A heart of steel

Cecil Whig - - ACCENT - Kkielich@ches­pub.com

CONOWINGO — Chuck Ja­mack is an artist, but per­haps not in the way that most peo­ple tra­di­tion­ally think of an artist, for he is an artist of steel and fire.

He welds metal pieces to­gether to cre­ate sculp­tures and yard and home dec­o­ra­tions. Work­ing out of his home in Conowingo, Ja­mack has a true pas­sion for his work.

“I’ve been do­ing it for years, mak­ing stuff out of metal,” he said. “I’ve been a welder since I was 20 so I’ve al­ways been artis­tic through other things, and met­al­work just fell into place. I just en­joyed do­ing it and peo­ple like what I do.”

Ja­mack took his love of art (in the past he loved to draw, but paint­ing wasn’t his forte) and trans­ferred it into some­thing he al­ready had prac­ti­cal skills in. While he was able to sell a few works decades ago, it re­ally wasn’t un­til re­cently that Ja­mack had the push he needed to take his art to the next level.

“I made a wa­ter­fall for my wife, and af­ter that, she’s en­cour­aged me to start mak­ing other things,” he re­called.

It’s that ex­act wa­ter­fall that’s gar­nered him some at­ten­tion as of late. A beau­ti­ful and hyp­notic cas­cade of wa­ter over a sheet of glass onto rocks be­low framed by rus­tic metal, it’s a piece that could be stared at for hours. Af­ter dis­play­ing it at the Havre de Grace art show, Ja­mack re­ceived or­ders for new projects.

But there’s a give and take for Ja­mack when mak­ing these pieces.

“It’s trial and er­ror re­ally,” he said. “If I’m mak­ing some­thing and it’s end­ing up that I’m not liking it, I’ll have to redo it. Fig­ur­ing out how to build the wa­ter­fall came eas­ily, but I also built a light­house which was a bit more dif­fi­cult since I had to get the right di­men­sions.”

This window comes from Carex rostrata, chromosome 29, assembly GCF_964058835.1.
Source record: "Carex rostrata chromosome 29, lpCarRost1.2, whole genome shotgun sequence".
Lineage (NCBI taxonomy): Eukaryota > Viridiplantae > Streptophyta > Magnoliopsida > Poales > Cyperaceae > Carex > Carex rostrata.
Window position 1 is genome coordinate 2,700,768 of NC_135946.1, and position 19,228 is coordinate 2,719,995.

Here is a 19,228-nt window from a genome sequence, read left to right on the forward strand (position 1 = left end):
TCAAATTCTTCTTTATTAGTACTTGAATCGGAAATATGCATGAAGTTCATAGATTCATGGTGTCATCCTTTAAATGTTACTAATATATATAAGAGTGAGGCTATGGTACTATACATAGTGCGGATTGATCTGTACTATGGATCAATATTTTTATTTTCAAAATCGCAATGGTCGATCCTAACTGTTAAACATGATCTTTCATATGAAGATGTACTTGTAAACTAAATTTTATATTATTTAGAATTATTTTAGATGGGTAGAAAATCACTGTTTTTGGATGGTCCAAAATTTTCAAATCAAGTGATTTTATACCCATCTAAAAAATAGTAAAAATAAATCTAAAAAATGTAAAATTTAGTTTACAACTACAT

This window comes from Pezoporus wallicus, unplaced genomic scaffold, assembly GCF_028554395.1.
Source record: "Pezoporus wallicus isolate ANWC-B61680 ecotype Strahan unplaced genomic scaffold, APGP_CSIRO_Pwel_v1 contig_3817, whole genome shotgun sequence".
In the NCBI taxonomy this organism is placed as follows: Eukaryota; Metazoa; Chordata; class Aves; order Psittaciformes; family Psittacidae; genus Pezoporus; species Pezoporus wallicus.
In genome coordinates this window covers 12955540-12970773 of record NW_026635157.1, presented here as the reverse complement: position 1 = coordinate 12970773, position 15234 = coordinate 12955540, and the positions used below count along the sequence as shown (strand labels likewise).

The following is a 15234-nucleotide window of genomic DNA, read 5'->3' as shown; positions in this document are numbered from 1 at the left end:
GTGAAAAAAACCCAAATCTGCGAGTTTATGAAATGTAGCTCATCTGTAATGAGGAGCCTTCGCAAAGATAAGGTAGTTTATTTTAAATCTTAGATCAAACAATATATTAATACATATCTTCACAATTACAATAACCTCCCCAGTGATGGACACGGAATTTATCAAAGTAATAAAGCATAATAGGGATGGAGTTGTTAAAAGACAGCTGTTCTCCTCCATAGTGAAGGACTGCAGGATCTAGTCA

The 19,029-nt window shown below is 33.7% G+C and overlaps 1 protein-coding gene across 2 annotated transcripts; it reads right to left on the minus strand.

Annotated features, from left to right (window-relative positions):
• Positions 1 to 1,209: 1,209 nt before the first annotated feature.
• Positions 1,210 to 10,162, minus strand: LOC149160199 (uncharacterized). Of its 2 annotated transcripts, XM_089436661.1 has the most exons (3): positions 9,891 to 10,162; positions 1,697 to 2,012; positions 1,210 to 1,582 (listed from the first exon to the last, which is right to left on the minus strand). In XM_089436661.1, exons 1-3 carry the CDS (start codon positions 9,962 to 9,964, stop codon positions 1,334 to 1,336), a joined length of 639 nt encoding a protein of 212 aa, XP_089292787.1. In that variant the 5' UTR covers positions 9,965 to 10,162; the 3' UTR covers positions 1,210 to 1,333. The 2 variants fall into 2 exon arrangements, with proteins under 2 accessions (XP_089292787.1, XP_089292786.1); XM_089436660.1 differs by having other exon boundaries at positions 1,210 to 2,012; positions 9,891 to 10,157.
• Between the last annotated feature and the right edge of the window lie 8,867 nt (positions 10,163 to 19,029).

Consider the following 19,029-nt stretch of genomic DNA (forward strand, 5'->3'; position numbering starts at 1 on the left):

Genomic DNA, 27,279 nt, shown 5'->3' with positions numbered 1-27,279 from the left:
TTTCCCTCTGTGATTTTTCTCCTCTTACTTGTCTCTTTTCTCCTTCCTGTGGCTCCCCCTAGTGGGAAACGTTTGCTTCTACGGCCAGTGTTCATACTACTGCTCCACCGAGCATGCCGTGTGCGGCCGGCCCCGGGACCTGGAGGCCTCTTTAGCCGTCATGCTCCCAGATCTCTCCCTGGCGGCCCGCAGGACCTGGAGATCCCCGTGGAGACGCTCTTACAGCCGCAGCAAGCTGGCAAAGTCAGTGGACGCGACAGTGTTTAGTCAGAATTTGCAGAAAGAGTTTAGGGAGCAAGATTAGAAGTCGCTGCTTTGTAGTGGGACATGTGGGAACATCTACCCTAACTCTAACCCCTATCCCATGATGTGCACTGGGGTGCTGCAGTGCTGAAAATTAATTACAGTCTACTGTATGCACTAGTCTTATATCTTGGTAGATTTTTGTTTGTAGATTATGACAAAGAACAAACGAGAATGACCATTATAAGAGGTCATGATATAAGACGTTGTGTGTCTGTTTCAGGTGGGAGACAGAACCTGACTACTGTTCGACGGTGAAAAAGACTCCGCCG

Ja­mack seems to be do­ing well right now, with more and more tak­ing no­tice of his skills, al­though he doesn’t want to dive too deep into these projects just yet.

“I don’t want to get too crazy right now, but once I re­tire I hope to sup­port my­self,” he said, “and of course I’d like to do more projects.”

But per­haps be­yond mak­ing things for money and busi­ness, Ja­mack sees the true value of his work.

“It’s the en­joy­ment that peo­ple get from what I make,” he said. “The wa­ter­fall at the art show ... just watch­ing the peo­ple en­joy that thing was ev­ery­thing in the world to me. I don’t have to sell any­thing just for that mo­ment of time.”

The minia­ture light­house and welded wa­ter­fall, two of Chuck Ja­mack’s metal cre­ations, sit out­side his home in Conowingo.

CE­CIL WHIG PHO­TOS BY KRIS KIELICH

Sculp­tor Chuck Ja­mack, of Conowingo, stands with his welded wa­ter­fall and light­house cre­ations.

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